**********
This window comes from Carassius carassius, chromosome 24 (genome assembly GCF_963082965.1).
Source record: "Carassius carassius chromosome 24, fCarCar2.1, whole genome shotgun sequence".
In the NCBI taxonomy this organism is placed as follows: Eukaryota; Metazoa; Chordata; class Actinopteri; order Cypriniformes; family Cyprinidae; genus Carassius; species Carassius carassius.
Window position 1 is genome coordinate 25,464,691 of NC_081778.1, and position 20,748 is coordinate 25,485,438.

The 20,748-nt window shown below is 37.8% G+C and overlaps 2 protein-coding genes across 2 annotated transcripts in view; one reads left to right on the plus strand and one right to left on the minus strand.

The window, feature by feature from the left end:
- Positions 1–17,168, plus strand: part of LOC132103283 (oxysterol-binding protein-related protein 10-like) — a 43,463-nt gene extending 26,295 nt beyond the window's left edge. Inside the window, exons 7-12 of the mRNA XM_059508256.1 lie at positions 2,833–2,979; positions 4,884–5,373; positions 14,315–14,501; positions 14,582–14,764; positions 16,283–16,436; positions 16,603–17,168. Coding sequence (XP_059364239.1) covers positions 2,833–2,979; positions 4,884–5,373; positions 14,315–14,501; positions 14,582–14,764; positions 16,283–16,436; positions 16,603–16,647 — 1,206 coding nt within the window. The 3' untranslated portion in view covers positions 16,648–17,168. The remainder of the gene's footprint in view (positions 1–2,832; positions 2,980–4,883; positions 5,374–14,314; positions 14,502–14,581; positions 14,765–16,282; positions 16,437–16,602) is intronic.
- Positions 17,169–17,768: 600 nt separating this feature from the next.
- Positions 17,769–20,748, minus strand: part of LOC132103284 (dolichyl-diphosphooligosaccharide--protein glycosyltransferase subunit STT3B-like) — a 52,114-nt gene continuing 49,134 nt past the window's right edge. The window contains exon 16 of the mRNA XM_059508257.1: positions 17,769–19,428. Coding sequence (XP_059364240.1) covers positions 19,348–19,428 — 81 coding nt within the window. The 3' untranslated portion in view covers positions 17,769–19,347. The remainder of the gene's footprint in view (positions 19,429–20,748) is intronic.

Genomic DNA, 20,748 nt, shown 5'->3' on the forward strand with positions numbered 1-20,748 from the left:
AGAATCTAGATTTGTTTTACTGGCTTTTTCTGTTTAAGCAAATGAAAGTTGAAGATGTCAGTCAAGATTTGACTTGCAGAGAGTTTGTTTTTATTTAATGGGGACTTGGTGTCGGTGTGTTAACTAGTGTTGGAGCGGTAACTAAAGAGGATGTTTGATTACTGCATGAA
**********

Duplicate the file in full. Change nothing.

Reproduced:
This window comes from Carassius carassius, chromosome 24 (genome assembly GCF_963082965.1).
Source record: "Carassius carassius chromosome 24, fCarCar2.1, whole genome shotgun sequence".
In the NCBI taxonomy this organism is placed as follows: Eukaryota; Metazoa; Chordata; class Actinopteri; order Cypriniformes; family Cyprinidae; genus Carassius; species Carassius carassius.
Window position 1 is genome coordinate 25,464,691 of NC_081778.1, and position 20,748 is coordinate 25,485,438.

The 20,748-nt window shown below is 37.8% G+C and overlaps 2 protein-coding genes across 2 annotated transcripts in view; one reads left to right on the plus strand and one right to left on the minus strand.

The window, feature by feature from the left end:
- Positions 1–17,168, plus strand: part of LOC132103283 (oxysterol-binding protein-related protein 10-like) — a 43,463-nt gene extending 26,295 nt beyond the window's left edge. Inside the window, exons 7-12 of the mRNA XM_059508256.1 lie at positions 2,833–2,979; positions 4,884–5,373; positions 14,315–14,501; positions 14,582–14,764; positions 16,283–16,436; positions 16,603–17,168. Coding sequence (XP_059364239.1) covers positions 2,833–2,979; positions 4,884–5,373; positions 14,315–14,501; positions 14,582–14,764; positions 16,283–16,436; positions 16,603–16,647 — 1,206 coding nt within the window. The 3' untranslated portion in view covers positions 16,648–17,168. The remainder of the gene's footprint in view (positions 1–2,832; positions 2,980–4,883; positions 5,374–14,314; positions 14,502–14,581; positions 14,765–16,282; positions 16,437–16,602) is intronic.
- Positions 17,169–17,768: 600 nt separating this feature from the next.
- Positions 17,769–20,748, minus strand: part of LOC132103284 (dolichyl-diphosphooligosaccharide--protein glycosyltransferase subunit STT3B-like) — a 52,114-nt gene continuing 49,134 nt past the window's right edge. The window contains exon 16 of the mRNA XM_059508257.1: positions 17,769–19,428. Coding sequence (XP_059364240.1) covers positions 19,348–19,428 — 81 coding nt within the window. The 3' untranslated portion in view covers positions 17,769–19,347. The remainder of the gene's footprint in view (positions 19,429–20,748) is intronic.

Genomic DNA, 20,748 nt, shown 5'->3' on the forward strand with positions numbered 1-20,748 from the left:
AGAATCTAGATTTGTTTTACTGGCTTTTTCTGTTTAAGCAAATGAAAGTTGAAGATGTCAGTCAAGATTTGACTTGCAGAGAGTTTGTTTTTATTTAATGGGGACTTGGTGTCGGTGTGTTAACTAGTGTTGGAGCGGTAACTAAAGAGGATGTTTGATTACTGCATGAA